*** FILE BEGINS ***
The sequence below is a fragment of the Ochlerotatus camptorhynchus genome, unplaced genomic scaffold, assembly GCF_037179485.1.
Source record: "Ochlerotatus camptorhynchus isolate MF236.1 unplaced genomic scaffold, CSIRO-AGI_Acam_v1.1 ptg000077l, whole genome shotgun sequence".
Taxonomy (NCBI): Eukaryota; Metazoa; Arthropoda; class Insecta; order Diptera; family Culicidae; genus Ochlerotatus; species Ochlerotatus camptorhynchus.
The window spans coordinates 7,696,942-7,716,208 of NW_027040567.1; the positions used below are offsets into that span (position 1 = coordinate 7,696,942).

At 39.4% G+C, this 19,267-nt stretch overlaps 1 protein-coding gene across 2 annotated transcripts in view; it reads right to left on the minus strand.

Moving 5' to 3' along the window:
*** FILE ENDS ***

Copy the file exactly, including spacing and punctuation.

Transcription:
The sequence below is a fragment of the Ochlerotatus camptorhynchus genome, unplaced genomic scaffold, assembly GCF_037179485.1.
Source record: "Ochlerotatus camptorhynchus isolate MF236.1 unplaced genomic scaffold, CSIRO-AGI_Acam_v1.1 ptg000077l, whole genome shotgun sequence".
Taxonomy (NCBI): Eukaryota; Metazoa; Arthropoda; class Insecta; order Diptera; family Culicidae; genus Ochlerotatus; species Ochlerotatus camptorhynchus.
The window spans coordinates 7,696,942-7,716,208 of NW_027040567.1; the positions used below are offsets into that span (position 1 = coordinate 7,696,942).

At 39.4% G+C, this 19,267-nt stretch overlaps 1 protein-coding gene across 2 annotated transcripts in view; it reads right to left on the minus strand.

Moving 5' to 3' along the window: